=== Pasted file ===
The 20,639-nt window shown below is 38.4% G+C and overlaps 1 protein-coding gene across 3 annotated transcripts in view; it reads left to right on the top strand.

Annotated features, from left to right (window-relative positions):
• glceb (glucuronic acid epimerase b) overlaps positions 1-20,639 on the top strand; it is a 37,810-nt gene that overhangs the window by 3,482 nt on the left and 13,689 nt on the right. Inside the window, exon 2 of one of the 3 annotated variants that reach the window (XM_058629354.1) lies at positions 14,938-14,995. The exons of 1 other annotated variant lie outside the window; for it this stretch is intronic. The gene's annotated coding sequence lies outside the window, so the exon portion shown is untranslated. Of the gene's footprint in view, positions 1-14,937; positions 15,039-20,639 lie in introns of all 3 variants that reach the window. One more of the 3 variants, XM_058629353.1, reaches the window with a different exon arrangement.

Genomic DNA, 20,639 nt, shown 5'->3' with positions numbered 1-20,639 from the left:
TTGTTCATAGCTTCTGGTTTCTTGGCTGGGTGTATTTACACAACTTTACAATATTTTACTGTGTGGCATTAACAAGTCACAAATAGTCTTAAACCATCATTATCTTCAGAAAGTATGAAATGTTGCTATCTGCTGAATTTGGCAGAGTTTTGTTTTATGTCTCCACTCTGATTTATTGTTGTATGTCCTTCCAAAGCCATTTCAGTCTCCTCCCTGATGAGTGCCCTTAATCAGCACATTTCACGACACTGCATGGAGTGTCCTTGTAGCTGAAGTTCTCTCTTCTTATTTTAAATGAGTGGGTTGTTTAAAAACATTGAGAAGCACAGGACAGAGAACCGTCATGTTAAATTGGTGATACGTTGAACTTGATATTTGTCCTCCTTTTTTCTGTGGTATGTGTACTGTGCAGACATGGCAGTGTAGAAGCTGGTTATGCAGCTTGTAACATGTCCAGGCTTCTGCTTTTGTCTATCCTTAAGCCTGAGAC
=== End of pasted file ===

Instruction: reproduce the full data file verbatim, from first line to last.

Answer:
The 20,639-nt window shown below is 38.4% G+C and overlaps 1 protein-coding gene across 3 annotated transcripts in view; it reads left to right on the top strand.

Annotated features, from left to right (window-relative positions):
• glceb (glucuronic acid epimerase b) overlaps positions 1-20,639 on the top strand; it is a 37,810-nt gene that overhangs the window by 3,482 nt on the left and 13,689 nt on the right. Inside the window, exon 2 of one of the 3 annotated variants that reach the window (XM_058629354.1) lies at positions 14,938-14,995. The exons of 1 other annotated variant lie outside the window; for it this stretch is intronic. The gene's annotated coding sequence lies outside the window, so the exon portion shown is untranslated. Of the gene's footprint in view, positions 1-14,937; positions 15,039-20,639 lie in introns of all 3 variants that reach the window. One more of the 3 variants, XM_058629353.1, reaches the window with a different exon arrangement.

Genomic DNA, 20,639 nt, shown 5'->3' with positions numbered 1-20,639 from the left:
TTGTTCATAGCTTCTGGTTTCTTGGCTGGGTGTATTTACACAACTTTACAATATTTTACTGTGTGGCATTAACAAGTCACAAATAGTCTTAAACCATCATTATCTTCAGAAAGTATGAAATGTTGCTATCTGCTGAATTTGGCAGAGTTTTGTTTTATGTCTCCACTCTGATTTATTGTTGTATGTCCTTCCAAAGCCATTTCAGTCTCCTCCCTGATGAGTGCCCTTAATCAGCACATTTCACGACACTGCATGGAGTGTCCTTGTAGCTGAAGTTCTCTCTTCTTATTTTAAATGAGTGGGTTGTTTAAAAACATTGAGAAGCACAGGACAGAGAACCGTCATGTTAAATTGGTGATACGTTGAACTTGATATTTGTCCTCCTTTTTTCTGTGGTATGTGTACTGTGCAGACATGGCAGTGTAGAAGCTGGTTATGCAGCTTGTAACATGTCCAGGCTTCTGCTTTTGTCTATCCTTAAGCCTGAGAC